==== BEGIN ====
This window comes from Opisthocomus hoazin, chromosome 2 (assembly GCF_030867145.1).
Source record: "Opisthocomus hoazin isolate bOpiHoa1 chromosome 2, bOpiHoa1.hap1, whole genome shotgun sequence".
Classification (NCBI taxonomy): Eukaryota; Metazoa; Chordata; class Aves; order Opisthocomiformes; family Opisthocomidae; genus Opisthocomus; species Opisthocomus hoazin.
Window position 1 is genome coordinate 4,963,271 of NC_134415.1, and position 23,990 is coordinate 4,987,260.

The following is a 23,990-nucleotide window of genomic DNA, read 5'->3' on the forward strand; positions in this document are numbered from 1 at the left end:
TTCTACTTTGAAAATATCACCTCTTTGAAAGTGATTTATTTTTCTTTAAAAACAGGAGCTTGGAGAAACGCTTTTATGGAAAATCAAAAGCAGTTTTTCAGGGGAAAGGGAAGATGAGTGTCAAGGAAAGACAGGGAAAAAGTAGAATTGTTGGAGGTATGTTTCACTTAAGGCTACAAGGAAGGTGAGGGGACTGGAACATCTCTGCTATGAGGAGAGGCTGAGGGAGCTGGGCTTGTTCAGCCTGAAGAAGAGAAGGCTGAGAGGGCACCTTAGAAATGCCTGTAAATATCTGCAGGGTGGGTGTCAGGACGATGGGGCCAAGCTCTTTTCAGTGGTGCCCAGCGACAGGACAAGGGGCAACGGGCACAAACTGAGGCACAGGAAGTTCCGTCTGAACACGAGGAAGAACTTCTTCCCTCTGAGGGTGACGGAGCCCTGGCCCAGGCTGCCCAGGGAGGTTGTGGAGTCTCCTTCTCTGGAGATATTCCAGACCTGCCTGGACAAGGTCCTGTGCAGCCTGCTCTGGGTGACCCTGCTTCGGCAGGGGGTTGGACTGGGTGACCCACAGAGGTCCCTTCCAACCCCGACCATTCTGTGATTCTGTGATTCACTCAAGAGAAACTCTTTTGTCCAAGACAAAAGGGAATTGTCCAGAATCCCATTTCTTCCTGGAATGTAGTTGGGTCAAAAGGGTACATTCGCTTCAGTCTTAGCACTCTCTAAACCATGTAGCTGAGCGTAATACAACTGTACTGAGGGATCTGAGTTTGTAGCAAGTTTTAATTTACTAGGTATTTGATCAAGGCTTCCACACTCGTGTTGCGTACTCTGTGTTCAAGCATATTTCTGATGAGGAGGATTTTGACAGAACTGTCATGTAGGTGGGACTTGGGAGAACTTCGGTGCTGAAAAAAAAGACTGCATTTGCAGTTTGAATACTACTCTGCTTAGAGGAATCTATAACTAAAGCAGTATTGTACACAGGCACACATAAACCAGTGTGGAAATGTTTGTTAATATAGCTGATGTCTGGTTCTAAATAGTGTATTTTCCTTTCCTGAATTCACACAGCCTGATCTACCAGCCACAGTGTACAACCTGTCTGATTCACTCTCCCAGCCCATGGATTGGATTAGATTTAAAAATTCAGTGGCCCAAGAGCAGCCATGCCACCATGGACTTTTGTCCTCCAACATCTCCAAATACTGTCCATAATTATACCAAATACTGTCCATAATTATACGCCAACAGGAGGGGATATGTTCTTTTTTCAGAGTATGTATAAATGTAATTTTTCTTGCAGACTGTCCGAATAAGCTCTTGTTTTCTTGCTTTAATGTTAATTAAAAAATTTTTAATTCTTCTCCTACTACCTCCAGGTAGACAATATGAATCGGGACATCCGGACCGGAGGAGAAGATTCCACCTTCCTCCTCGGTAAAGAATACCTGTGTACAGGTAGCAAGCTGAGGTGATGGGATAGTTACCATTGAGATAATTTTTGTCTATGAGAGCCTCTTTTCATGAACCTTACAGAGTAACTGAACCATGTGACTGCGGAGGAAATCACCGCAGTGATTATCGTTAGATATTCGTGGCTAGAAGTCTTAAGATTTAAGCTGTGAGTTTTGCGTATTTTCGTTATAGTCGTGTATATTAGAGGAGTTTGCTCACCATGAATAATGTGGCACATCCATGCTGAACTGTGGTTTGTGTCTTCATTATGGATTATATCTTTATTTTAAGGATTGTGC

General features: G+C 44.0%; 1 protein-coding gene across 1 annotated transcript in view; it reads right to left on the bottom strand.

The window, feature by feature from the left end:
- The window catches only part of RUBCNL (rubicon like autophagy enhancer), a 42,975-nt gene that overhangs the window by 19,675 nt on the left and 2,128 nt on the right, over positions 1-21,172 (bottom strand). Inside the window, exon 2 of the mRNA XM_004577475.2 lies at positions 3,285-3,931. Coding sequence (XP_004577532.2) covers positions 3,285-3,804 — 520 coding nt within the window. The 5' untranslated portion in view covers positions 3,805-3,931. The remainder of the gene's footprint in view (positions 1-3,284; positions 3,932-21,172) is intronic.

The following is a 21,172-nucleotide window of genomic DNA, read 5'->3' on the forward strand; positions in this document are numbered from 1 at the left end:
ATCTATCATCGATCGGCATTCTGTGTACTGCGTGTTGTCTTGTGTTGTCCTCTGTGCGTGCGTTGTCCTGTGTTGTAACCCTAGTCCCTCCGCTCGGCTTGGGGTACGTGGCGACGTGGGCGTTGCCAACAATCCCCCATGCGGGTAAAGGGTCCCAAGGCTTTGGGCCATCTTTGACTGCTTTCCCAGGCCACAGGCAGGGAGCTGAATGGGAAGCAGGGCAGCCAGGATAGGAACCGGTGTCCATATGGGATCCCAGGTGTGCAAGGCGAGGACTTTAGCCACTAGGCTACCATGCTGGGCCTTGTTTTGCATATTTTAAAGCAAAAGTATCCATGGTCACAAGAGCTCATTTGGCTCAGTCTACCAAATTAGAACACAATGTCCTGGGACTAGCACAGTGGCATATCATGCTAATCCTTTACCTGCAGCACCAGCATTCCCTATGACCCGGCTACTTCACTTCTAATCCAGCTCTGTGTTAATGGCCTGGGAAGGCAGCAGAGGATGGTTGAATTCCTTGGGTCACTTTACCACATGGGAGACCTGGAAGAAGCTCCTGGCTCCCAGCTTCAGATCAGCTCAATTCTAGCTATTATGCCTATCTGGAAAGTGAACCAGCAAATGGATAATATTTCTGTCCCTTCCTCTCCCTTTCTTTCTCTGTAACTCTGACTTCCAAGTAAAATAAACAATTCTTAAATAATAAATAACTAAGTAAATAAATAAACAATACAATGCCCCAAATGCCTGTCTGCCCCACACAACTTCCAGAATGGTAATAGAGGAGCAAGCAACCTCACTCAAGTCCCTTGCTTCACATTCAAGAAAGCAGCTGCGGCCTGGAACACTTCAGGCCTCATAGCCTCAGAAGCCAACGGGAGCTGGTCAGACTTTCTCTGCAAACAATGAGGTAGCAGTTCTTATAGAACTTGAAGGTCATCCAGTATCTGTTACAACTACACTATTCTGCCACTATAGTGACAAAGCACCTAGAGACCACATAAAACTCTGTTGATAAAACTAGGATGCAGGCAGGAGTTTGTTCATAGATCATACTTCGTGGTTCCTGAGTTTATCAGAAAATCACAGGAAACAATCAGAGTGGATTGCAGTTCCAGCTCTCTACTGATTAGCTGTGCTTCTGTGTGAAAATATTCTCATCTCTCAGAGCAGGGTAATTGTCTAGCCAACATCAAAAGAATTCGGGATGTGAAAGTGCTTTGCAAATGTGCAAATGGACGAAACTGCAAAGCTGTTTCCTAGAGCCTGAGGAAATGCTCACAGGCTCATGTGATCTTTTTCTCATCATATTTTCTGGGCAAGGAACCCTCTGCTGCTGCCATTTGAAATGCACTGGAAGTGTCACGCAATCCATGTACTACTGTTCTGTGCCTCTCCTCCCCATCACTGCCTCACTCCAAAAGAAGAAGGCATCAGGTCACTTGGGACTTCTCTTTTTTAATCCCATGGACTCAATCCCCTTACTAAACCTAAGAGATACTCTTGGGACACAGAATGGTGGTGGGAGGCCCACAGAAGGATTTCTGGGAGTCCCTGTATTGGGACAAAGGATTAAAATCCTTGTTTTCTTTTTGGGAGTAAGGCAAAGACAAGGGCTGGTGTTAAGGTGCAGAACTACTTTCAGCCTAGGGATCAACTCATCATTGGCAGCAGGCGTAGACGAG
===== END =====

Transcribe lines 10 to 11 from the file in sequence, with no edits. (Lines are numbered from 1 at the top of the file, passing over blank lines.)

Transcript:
The following is a 21,172-nucleotide window of genomic DNA, read 5'->3' on the forward strand; positions in this document are numbered from 1 at the left end:
ATCTATCATCGATCGGCATTCTGTGTACTGCGTGTTGTCTTGTGTTGTCCTCTGTGCGTGCGTTGTCCTGTGTTGTAACCCTAGTCCCTCCGCTCGGCTTGGGGTACGTGGCGACGTGGGCGTTGCCAACAATCCCCCATGCGGGTAAAGGGTCCCAAGGCTTTGGGCCATCTTTGACTGCTTTCCCAGGCCACAGGCAGGGAGCTGAATGGGAAGCAGGGCAGCCAGGATAGGAACCGGTGTCCATATGGGATCCCAGGTGTGCAAGGCGAGGACTTTAGCCACTAGGCTACCATGCTGGGCCTTGTTTTGCATATTTTAAAGCAAAAGTATCCATGGTCACAAGAGCTCATTTGGCTCAGTCTACCAAATTAGAACACAATGTCCTGGGACTAGCACAGTGGCATATCATGCTAATCCTTTACCTGCAGCACCAGCATTCCCTATGACCCGGCTACTTCACTTCTAATCCAGCTCTGTGTTAATGGCCTGGGAAGGCAGCAGAGGATGGTTGAATTCCTTGGGTCACTTTACCACATGGGAGACCTGGAAGAAGCTCCTGGCTCCCAGCTTCAGATCAGCTCAATTCTAGCTATTATGCCTATCTGGAAAGTGAACCAGCAAATGGATAATATTTCTGTCCCTTCCTCTCCCTTTCTTTCTCTGTAACTCTGACTTCCAAGTAAAATAAACAATTCTTAAATAATAAATAACTAAGTAAATAAATAAACAATACAATGCCCCAAATGCCTGTCTGCCCCACACAACTTCCAGAATGGTAATAGAGGAGCAAGCAACCTCACTCAAGTCCCTTGCTTCACATTCAAGAAAGCAGCTGCGGCCTGGAACACTTCAGGCCTCATAGCCTCAGAAGCCAACGGGAGCTGGTCAGACTTTCTCTGCAAACAATGAGGTAGCAGTTCTTATAGAACTTGAAGGTCATCCAGTATCTGTTACAACTACACTATTCTGCCACTATAGTGACAAAGCACCTAGAGACCACATAAAACTCTGTTGATAAAACTAGGATGCAGGCAGGAGTTTGTTCATAGATCATACTTCGTGGTTCCTGAGTTTATCAGAAAATCACAGGAAACAATCAGAGTGGATTGCAGTTCCAGCTCTCTACTGATTAGCTGTGCTTCTGTGTGAAAATATTCTCATCTCTCAGAGCAGGGTAATTGTCTAGCCAACATCAAAAGAATTCGGGATGTGAAAGTGCTTTGCAAATGTGCAAATGGACGAAACTGCAAAGCTGTTTCCTAGAGCCTGAGGAAATGCTCACAGGCTCATGTGATCTTTTTCTCATCATATTTTCTGGGCAAGGAACCCTCTGCTGCTGCCATTTGAAATGCACTGGAAGTGTCACGCAATCCATGTACTACTGTTCTGTGCCTCTCCTCCCCATCACTGCCTCACTCCAAAAGAAGAAGGCATCAGGTCACTTGGGACTTCTCTTTTTTAATCCCATGGACTCAATCCCCTTACTAAACCTAAGAGATACTCTTGGGACACAGAATGGTGGTGGGAGGCCCACAGAAGGATTTCTGGGAGTCCCTGTATTGGGACAAAGGATTAAAATCCTTGTTTTCTTTTTGGGAGTAAGGCAAAGACAAGGGCTGGTGTTAAGGTGCAGAACTACTTTCAGCCTAGGGATCAACTCATCATTGGCAGCAGGCGTAGACGAG